I have been studying the spontaneous symmetry braking from Zee (Quantum Field theory ) and found in the page 224, he wrote the lagrangian as
$$\mathcal{L}= \frac{1}{2}\{ λ (∂φ)^2 + μ^2φ^ 2\} − \frac{\lambda}{4}(φ^4)$$

But according to sclar field theory I got from Ryder $$\mathcal{L}=\frac{1}{2}\{ λ (∂φ)^2 + μ^2φ^ 2\} − \frac{\lambda}{4!}(φ^4)$$ Am I doing wrong?

My another question is, the potential we have inserted in the Lagrangian is look like Mexican hat. What conditions will change the shape of the potential? Symmetry breaking means ,changing the Lagrangian with kinetic energy terms?


The difference between the two is in the potential term (Ryder divides by 4! whereas Zee divides by 4). The physics doesn't change, provided the potential term has a nonzero minima. Really, that's where spontaneous symmetry breaking happens for a scalar field.

You have your Lagrangian $$ \mathcal{L} = \frac{1}{2}\left(\partial^{\mu}\varphi\partial_{\mu}\varphi-\mu^{2}\varphi^{2}\right)-V(\varphi). $$ If it has a nonzero vacuum energy, then $V(\varphi)\not=0$ for any $\varphi$. If this happens, it breaks symmetry since the vacuum is nonunique (egads!).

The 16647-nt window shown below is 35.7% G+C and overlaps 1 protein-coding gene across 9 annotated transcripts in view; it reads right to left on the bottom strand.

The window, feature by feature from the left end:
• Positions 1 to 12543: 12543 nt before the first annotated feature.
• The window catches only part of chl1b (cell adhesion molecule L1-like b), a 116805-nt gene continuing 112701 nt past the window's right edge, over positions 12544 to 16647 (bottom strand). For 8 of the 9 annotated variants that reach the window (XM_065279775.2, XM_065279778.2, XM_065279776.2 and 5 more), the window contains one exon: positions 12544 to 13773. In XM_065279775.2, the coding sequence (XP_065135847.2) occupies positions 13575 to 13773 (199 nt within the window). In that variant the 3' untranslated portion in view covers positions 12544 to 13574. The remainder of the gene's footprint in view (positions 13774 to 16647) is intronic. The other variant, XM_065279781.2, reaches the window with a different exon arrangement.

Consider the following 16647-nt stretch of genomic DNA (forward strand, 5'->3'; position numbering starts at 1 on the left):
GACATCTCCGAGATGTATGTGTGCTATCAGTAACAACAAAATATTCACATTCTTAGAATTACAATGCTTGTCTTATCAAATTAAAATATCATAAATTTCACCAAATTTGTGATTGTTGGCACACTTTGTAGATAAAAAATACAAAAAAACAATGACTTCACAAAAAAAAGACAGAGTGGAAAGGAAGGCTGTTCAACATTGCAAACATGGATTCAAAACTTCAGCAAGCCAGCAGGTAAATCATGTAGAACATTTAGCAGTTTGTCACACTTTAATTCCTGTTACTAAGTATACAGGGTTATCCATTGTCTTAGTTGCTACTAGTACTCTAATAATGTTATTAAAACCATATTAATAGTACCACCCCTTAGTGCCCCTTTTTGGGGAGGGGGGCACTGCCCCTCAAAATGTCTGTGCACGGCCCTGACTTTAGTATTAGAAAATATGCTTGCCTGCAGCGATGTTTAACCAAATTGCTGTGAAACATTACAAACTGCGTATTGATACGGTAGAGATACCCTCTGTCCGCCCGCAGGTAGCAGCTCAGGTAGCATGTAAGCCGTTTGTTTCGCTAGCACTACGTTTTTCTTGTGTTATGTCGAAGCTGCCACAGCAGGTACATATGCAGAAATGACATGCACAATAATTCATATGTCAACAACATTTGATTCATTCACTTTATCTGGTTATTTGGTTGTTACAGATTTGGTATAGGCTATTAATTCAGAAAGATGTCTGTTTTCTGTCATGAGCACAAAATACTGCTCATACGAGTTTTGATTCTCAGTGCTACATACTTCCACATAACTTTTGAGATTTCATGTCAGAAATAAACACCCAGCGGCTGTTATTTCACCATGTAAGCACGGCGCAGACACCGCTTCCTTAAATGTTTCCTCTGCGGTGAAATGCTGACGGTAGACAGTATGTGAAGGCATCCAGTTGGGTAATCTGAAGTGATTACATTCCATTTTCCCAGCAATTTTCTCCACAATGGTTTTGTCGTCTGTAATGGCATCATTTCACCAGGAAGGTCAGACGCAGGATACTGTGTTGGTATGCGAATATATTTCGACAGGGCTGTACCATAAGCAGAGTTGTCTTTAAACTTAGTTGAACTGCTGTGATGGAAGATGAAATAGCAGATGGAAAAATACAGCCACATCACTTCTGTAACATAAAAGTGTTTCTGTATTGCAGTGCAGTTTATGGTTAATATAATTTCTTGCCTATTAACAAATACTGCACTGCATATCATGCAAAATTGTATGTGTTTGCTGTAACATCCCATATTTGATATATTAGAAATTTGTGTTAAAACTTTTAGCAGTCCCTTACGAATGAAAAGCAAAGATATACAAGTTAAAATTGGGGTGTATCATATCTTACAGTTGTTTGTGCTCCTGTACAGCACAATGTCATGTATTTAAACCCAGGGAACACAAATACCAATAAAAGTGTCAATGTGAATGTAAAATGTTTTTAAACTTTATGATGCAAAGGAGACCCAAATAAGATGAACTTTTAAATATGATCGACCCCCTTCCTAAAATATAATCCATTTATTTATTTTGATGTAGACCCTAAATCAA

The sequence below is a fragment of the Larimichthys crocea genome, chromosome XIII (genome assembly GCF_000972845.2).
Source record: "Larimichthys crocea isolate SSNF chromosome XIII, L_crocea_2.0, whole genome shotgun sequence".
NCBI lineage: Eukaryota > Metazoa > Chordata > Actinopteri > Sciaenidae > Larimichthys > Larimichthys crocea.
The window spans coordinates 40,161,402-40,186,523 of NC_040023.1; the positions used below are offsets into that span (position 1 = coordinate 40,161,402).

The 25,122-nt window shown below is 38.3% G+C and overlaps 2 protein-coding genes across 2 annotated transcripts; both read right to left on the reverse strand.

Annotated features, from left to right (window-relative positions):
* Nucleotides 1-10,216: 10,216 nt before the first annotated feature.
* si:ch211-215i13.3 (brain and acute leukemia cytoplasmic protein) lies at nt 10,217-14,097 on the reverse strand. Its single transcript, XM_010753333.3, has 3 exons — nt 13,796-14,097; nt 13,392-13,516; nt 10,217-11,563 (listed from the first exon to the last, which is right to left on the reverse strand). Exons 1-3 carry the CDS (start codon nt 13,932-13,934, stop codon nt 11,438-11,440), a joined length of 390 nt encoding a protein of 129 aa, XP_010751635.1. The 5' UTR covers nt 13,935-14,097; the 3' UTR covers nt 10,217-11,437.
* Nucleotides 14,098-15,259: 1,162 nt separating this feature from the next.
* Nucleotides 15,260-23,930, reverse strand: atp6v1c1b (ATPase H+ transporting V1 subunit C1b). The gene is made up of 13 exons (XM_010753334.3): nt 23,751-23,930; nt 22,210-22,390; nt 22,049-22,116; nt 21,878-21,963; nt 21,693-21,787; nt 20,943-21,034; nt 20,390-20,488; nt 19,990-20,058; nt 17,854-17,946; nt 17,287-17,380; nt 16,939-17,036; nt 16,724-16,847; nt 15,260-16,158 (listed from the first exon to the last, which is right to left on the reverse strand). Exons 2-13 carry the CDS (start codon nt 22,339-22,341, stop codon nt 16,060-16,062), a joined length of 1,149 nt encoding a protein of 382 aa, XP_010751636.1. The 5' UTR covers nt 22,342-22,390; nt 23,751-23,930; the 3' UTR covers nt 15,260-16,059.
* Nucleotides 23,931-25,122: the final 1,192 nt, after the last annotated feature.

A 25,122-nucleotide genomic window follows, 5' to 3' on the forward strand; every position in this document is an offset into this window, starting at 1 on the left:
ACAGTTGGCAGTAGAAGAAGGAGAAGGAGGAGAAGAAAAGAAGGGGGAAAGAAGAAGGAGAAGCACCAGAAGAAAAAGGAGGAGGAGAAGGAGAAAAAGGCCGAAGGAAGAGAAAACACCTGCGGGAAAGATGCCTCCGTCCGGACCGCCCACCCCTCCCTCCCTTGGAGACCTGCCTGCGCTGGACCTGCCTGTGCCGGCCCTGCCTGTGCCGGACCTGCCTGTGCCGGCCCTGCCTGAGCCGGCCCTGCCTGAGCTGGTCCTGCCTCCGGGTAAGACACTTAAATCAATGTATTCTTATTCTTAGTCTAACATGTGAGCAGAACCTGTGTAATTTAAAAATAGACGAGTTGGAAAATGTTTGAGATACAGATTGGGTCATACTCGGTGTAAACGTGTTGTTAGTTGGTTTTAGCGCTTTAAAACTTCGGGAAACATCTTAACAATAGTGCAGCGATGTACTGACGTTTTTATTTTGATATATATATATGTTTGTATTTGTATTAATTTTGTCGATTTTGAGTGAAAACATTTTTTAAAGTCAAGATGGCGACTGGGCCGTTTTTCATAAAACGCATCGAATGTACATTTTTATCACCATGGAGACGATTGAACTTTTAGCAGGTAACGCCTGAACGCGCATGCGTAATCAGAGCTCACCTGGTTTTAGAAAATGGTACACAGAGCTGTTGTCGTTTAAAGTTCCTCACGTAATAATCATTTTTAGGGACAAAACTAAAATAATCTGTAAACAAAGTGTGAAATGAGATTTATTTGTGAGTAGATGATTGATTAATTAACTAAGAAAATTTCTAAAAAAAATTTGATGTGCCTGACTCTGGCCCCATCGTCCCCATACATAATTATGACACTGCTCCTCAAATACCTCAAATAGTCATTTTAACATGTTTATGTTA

We find this happening if $\varphi_{0}$ satisfies $V'(\varphi_{0})=0$ but $V(\varphi_{0})\not=0$.

Addendum: The potential $V(\varphi)=c_{1}\varphi^{2}+c_{2}\varphi^{4}$ would experience spontaneous symmetry breaking, for nonzero constants $c_{1}$, $c_{2}$...but if $c_{1}=0$ -- as your model has -- there is no symmetry breaking.

| cite | improve this answer | |
  • $\begingroup$ How will I write in factorial form? I mean !. $\endgroup$ – user12906 Apr 20 '13 at 17:04
  • $\begingroup$ @UnlimitedDreamer beg pardon? I don't quite understand your question... $\endgroup$ – Alex Nelson Apr 20 '13 at 23:10
  • $\begingroup$ I meant why two different authors choice two different potential? Arbitrary choosing wouldn't be a problem? $\endgroup$ – user12906 Apr 21 '13 at 3:15
  • $\begingroup$ @UnlimitedDreamer Oh, well, the difference is purely mathematical and doesn't impact the physics. And in either case, there's no symmetry breaking until you add another term to the potential. $\endgroup$ – Alex Nelson Apr 21 '13 at 19:53

Your Answer

By clicking “Post Your Answer”, you agree to our terms of service, privacy policy and cookie policy